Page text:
The choice between Pittsburgh’s two starting goaltenders, Marc-Andre Fleury and Matt Murray, has been a contentious topic all season. As of last week, there was a new element introduced to the conflict. Enter Tristan Jarry, the 21-year-old goaltender recalled from Wilkes-Barre Scranton to serve as Fleury’s backup while Murray is out week-to-week with an injury. Although
Although Jarry was sent back to the AHL during the Penguins’ off week for more playing time, he will most likely be recalled to the NHL before the Penguins’ next game on January 8th.
Jarry by the Stats
— Pittsburgh Penguins (@penguins) December 29, 2016
Jarry started his career in the Western Hockey League with the Edmonton Oil Kings. In the 2012-2013 WHL season, he was the top-ranked goaltender in the league with a 0.936 save percentage. Iin 2015, after four seasons with the Oil Kings, he was assigned to the Penguins’ AHL affiliate in Wilkes-Barre Scranton. This season, he is currently tied for second in the AHL for wins with 13 victories and is ranked 12th in save percentage with 0.921.
Jarry has had a few tastes of playing with Pittsburgh. He was on the bench for the first two games of the Penguins’ successful 2016 playoffs run, when both Fleury and Murray were injured, as backup to Jeff Zatkoff; he has the Stanley Cup ring to prove it.
Jarry also made quite an impression on the Penguins in his exhibition run. In his first preseason start, he recorded a 2-0 shutout against the Chicago Blackhawks, ending the preseason with a record of 3-0-0 and two shutouts. Coach Mike Sullivan told reporters that he was “really excited about [Jarry]’s potential,” specifically complimenting his ability to handle the puck. Nick Bonino and Trevor Daley, who both played in front of Jarry during those preseason starts, were similarly complimentary in interviews.
Jarry is known for his puck handling ability, something he demonstrated with some aggressive poke checking against current Blackhawk forward Vinnie Hinostroza. This could be very useful for the Penguins, who have a defensive roster currently riddled with injuries; a goaltender with the ability to play the puck can sometimes feel like having an extra defender on the ice.
What Does Jarry’s Call-up Mean?
Jarry could be another factor in Pittsburgh’s goaltender debate if he proves himself a reliable backup. Having a second choice could mean moving either Fleury or Murray would be less dangerous for the Penguins, especially given each of the two goaltenders’ history with injuries and the fact that some movement at the end of this season might be inevitable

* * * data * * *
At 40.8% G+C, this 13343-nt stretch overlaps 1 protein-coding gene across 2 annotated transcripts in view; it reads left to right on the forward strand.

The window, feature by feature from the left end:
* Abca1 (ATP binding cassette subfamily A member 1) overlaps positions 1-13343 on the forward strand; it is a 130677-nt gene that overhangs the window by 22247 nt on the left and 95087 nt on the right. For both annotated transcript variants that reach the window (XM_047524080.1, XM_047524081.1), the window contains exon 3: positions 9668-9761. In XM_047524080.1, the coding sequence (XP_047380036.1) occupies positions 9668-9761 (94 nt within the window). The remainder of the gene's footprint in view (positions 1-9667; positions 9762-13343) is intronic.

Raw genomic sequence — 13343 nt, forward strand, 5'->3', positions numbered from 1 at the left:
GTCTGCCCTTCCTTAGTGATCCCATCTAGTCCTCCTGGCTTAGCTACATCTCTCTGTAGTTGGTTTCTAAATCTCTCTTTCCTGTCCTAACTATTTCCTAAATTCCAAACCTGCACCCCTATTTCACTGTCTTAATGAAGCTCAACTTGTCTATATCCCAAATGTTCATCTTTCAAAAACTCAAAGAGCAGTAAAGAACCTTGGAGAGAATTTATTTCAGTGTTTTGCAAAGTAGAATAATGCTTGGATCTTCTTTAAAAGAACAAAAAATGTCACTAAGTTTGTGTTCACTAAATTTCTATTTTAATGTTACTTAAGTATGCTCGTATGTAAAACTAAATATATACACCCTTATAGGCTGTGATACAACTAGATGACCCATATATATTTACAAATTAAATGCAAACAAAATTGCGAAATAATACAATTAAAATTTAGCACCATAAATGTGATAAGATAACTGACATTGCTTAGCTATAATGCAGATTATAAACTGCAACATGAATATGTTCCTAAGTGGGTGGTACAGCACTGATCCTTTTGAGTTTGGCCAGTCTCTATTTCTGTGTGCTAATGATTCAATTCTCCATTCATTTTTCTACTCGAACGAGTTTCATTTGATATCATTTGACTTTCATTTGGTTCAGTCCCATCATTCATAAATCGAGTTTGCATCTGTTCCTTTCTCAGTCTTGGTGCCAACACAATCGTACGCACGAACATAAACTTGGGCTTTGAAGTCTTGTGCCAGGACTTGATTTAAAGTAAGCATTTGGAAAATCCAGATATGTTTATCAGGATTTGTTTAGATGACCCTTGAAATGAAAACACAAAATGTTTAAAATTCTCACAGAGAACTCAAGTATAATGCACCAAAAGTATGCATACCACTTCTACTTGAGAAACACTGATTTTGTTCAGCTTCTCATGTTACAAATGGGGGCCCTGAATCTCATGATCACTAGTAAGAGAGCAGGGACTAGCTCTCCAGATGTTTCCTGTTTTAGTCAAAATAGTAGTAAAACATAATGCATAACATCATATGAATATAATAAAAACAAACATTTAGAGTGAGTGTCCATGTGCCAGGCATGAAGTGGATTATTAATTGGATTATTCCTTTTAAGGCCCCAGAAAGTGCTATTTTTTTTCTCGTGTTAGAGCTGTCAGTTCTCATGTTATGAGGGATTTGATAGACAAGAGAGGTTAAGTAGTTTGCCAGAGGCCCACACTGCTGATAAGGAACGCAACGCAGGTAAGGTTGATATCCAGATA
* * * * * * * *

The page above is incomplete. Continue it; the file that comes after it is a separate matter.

Unless Fleury waives the no-movement clause in his contract, the Penguins, only able to protect one goaltender from the expansion draft, might be forced to move Murray at the end of the season. If Jarry gets any time on the ice while Murray is injured, he could be a deciding factor. The Penguins would likely look more favorably upon trading away either of their current goaltenders if they knew they had a backup option they could rely on.
Is Jarry Another Murray?
Like Jarry played in the WHL, Murray spent several years in the OHL before being assigned to the Wilkes-Barre Scranton Penguins. And like Jarry, Murray was called up to the NHL because of an injury in Pittsburgh’s original lineup. Both developed their goaltending skills for years in the minor leagues before finally joining the NHL lineup. Murray quickly went from backup to starter because he proved he had the skill. Will Jarry now get the same chance Murray had to prove his potential?
Jarry’s rise to the top won’t be as immediate as Murray’s. This is the regular season, not playoffs, and games are a lot less urgent now for the Penguins. Nevertheless, this could be the start of a similar rise if he is able to step up to the NHL level.
If Jarry can prove himself to be a dependable backup, he could earn himself a spot on the team for next season, just as Murray earned his. Keep an eye out for his regular season debut when he is likely called back up to the NHL next week.